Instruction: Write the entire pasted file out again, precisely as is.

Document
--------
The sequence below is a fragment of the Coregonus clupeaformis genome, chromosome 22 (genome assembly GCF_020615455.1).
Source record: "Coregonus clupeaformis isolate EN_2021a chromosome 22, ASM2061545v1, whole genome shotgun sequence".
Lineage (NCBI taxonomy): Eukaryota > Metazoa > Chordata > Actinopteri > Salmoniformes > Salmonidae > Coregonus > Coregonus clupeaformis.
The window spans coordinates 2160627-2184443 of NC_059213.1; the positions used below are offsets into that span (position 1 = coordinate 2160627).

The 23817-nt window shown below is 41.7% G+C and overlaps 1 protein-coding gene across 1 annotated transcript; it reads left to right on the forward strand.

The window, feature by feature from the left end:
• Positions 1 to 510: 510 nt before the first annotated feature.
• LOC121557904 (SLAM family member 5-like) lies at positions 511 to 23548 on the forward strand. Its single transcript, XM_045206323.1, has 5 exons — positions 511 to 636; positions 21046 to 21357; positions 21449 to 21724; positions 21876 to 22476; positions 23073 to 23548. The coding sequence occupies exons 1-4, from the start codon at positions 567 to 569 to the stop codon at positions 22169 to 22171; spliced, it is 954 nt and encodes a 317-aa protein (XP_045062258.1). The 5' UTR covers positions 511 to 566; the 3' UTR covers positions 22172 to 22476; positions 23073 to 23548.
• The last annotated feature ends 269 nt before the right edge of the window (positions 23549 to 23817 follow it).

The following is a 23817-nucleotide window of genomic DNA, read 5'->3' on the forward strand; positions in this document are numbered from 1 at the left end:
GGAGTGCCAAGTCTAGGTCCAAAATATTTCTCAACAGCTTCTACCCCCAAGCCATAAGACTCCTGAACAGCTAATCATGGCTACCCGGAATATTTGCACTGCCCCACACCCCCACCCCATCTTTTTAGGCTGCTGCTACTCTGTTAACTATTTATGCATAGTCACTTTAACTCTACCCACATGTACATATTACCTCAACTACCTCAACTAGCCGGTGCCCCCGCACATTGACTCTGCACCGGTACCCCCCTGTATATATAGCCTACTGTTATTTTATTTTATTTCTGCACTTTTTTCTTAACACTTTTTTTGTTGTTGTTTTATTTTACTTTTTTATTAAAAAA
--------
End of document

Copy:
The sequence below is a fragment of the Coregonus clupeaformis genome, chromosome 22 (genome assembly GCF_020615455.1).
Source record: "Coregonus clupeaformis isolate EN_2021a chromosome 22, ASM2061545v1, whole genome shotgun sequence".
Lineage (NCBI taxonomy): Eukaryota > Metazoa > Chordata > Actinopteri > Salmoniformes > Salmonidae > Coregonus > Coregonus clupeaformis.
The window spans coordinates 2160627-2184443 of NC_059213.1; the positions used below are offsets into that span (position 1 = coordinate 2160627).

The 23817-nt window shown below is 41.7% G+C and overlaps 1 protein-coding gene across 1 annotated transcript; it reads left to right on the forward strand.

The window, feature by feature from the left end:
• Positions 1 to 510: 510 nt before the first annotated feature.
• LOC121557904 (SLAM family member 5-like) lies at positions 511 to 23548 on the forward strand. Its single transcript, XM_045206323.1, has 5 exons — positions 511 to 636; positions 21046 to 21357; positions 21449 to 21724; positions 21876 to 22476; positions 23073 to 23548. The coding sequence occupies exons 1-4, from the start codon at positions 567 to 569 to the stop codon at positions 22169 to 22171; spliced, it is 954 nt and encodes a 317-aa protein (XP_045062258.1). The 5' UTR covers positions 511 to 566; the 3' UTR covers positions 22172 to 22476; positions 23073 to 23548.
• The last annotated feature ends 269 nt before the right edge of the window (positions 23549 to 23817 follow it).

The following is a 23817-nucleotide window of genomic DNA, read 5'->3' on the forward strand; positions in this document are numbered from 1 at the left end:
GGAGTGCCAAGTCTAGGTCCAAAATATTTCTCAACAGCTTCTACCCCCAAGCCATAAGACTCCTGAACAGCTAATCATGGCTACCCGGAATATTTGCACTGCCCCACACCCCCACCCCATCTTTTTAGGCTGCTGCTACTCTGTTAACTATTTATGCATAGTCACTTTAACTCTACCCACATGTACATATTACCTCAACTACCTCAACTAGCCGGTGCCCCCGCACATTGACTCTGCACCGGTACCCCCCTGTATATATAGCCTACTGTTATTTTATTTTATTTCTGCACTTTTTTCTTAACACTTTTTTTGTTGTTGTTTTATTTTACTTTTTTATTAAAAAA